Protein supplementation of ruminants consuming low-quality cool- or warm-season forage: differences in intake and digestibility.

TitleProtein supplementation of ruminants consuming low-quality cool- or warm-season forage: differences in intake and digestibility.
Publication TypeJournal Article
Year of Publication2011
AuthorsBohnert, DW, Delcurto, T, Clark, AA, Merrill, ML, Falck, SJ, Harmon, DL
JournalJournal of Animal Science
Date Published2011 Nov
KeywordsAnimal Nutritional Physiological Phenomena, Animals, Blood Urea Nitrogen, Cattle, Dietary Supplements, Digestion, Eating, Feces, forage, intake, Male, Poaceae, protein, Random Allocation, Regression Analysis, Rumen, Seasons, Sheep, supplementation

An in situ study (Exp. 1) using 4 ruminally cannulated steers (343 ± 11 kg of BW) in a completely randomized design was used to compare ruminal degradation characteristics of low-quality cool-season (C3; Kentucky bluegrass straw; Poa pratensis; 6.3% CP; DM basis) and warm-season (C4; tallgrass prairie; 5.7% CP; DM basis) forage. Four ruminally cannulated steers (252 ± 8 kg of BW; Exp. 2) and 4 wethers (38 ± 1 kg of BW; Exp. 3) were used in two 2 × 2 factorial arrangements of treatments to determine the influence of supplemental CP (CPSupp; soybean meal; 0.09 and 0.19% of BW, CP basis, for steers and lambs, respectively) on nutrient intake and digestion of C3 and C4 forages. Steers and wethers were allotted to separate 4 × 4 Latin squares that ran simultaneously with 20-d periods. In Exp. 1, C3 had a greater A fraction (fraction of total pool disappearing at a rate too rapid to measure) and effective degradability of DM and NDF compared with C4 (P < 0.01). In addition, C3 had a greater (P < 0.01) A fraction and effective degradability of N, whereas the C fraction (fraction of total pool unavailable in the rumen) was less (P < 0.01) than those for C4. Consequently, RDP accounted for 84.7% of total CP in C3 as compared with 66% for C4 (P < 0.01). In Exp. 2, a CPSupp × forage interaction (P < 0.01) was noted for forage and total DMI, with CPSupp increasing intake of C4 by 47% and intake of C3 forage by only 7%. Dry matter digestibility responded similarly, with a CPSupp × forage interaction (P = 0.05; CPSupp increased digestibility by 21% with C4 and by 9% with C3 forage). In addition, CPSupp × forage interactions were noted for ruminal liquid retention time (P = 0.02; CPSupp decreased retention by 3.6 h with C4 and by only 0.6 h with C3 forage) and particulate passage rate (P = 0.02; CPSupp increased passage by 46% with C4 and by 10% with C3 forage). As in Exp. 2, a CPSupp × forage interaction (P = 0.01; CPSupp increased digestibility by 18% with C4 and by 7% with C3 forage) was observed with DM digestibility in Exp. 3. In contrast, only N balance (P < 0.01) and N digestibility (P < 0.01) were affected by CPSupp. These data suggest that intake and digestion of low-quality C3 and C4 forages by ruminants are not similar and, more important, that the physiological response of ruminants to protein supplementation of low-quality forage is dependent on forage type.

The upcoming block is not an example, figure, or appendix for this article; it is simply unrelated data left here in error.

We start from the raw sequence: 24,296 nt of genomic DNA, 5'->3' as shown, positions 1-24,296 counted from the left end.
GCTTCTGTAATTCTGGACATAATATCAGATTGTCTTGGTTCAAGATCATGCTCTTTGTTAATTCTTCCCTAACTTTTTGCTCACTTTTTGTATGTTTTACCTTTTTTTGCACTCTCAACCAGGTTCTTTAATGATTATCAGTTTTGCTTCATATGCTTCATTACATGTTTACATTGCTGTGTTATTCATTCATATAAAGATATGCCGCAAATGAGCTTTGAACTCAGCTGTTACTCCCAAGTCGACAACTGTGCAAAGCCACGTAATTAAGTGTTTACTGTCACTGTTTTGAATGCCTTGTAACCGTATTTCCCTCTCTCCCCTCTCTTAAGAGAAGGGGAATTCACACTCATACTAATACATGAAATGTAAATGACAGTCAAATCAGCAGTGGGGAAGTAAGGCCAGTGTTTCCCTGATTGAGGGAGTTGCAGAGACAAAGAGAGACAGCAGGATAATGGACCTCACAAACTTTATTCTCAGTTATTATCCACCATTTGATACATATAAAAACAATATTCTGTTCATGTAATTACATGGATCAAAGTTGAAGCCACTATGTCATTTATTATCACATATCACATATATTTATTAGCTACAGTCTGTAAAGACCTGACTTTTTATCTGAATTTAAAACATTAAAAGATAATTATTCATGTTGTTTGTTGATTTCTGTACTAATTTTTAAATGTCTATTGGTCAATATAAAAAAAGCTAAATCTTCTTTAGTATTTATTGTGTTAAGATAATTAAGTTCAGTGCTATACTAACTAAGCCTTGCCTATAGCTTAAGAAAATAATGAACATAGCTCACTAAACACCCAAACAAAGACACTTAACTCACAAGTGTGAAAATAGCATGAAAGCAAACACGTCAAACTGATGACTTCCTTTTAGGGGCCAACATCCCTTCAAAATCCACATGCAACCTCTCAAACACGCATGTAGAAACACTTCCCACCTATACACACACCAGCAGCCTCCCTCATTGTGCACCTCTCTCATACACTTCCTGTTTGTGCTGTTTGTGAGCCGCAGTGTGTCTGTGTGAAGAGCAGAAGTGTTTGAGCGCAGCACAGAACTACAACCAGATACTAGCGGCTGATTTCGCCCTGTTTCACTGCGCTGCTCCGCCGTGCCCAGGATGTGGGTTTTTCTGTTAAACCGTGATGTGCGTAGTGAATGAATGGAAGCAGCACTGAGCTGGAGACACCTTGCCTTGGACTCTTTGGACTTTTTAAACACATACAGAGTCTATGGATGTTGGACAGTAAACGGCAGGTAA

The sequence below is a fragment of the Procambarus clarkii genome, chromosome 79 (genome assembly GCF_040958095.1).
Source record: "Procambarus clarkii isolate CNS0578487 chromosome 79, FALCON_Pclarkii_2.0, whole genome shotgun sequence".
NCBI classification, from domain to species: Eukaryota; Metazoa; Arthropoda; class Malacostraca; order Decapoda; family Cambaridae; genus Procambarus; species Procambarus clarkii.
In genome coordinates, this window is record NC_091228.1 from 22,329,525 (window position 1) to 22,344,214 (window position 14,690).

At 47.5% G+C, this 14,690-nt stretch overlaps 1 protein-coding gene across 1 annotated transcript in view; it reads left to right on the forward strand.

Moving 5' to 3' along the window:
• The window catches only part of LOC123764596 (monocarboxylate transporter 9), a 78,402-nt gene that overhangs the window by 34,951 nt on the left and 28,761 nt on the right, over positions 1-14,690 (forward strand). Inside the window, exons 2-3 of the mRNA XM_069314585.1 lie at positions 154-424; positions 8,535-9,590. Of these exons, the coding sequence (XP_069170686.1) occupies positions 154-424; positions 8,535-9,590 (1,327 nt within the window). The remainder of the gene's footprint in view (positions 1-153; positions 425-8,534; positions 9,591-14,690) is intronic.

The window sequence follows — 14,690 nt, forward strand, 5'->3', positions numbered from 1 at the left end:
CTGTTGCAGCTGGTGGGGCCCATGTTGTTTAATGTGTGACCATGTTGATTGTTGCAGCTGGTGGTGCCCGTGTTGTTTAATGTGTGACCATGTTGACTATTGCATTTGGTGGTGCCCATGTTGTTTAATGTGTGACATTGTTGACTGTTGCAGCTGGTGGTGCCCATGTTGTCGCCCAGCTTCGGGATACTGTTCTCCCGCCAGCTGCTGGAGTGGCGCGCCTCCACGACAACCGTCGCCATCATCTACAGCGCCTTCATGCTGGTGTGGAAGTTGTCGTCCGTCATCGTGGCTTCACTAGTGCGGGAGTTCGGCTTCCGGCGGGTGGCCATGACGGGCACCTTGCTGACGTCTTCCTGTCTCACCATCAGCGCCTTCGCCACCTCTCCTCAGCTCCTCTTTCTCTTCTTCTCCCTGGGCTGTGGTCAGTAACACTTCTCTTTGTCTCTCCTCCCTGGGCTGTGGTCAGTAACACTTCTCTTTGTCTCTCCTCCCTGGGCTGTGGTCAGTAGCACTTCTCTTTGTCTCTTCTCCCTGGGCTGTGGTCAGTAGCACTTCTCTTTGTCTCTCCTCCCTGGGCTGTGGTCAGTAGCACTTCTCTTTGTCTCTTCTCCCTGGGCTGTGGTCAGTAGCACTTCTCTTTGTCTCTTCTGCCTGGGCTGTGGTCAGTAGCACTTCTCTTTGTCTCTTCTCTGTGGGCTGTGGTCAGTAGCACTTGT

Alternate JournalJ. Anim. Sci.
Full Text
PubMed ID21622884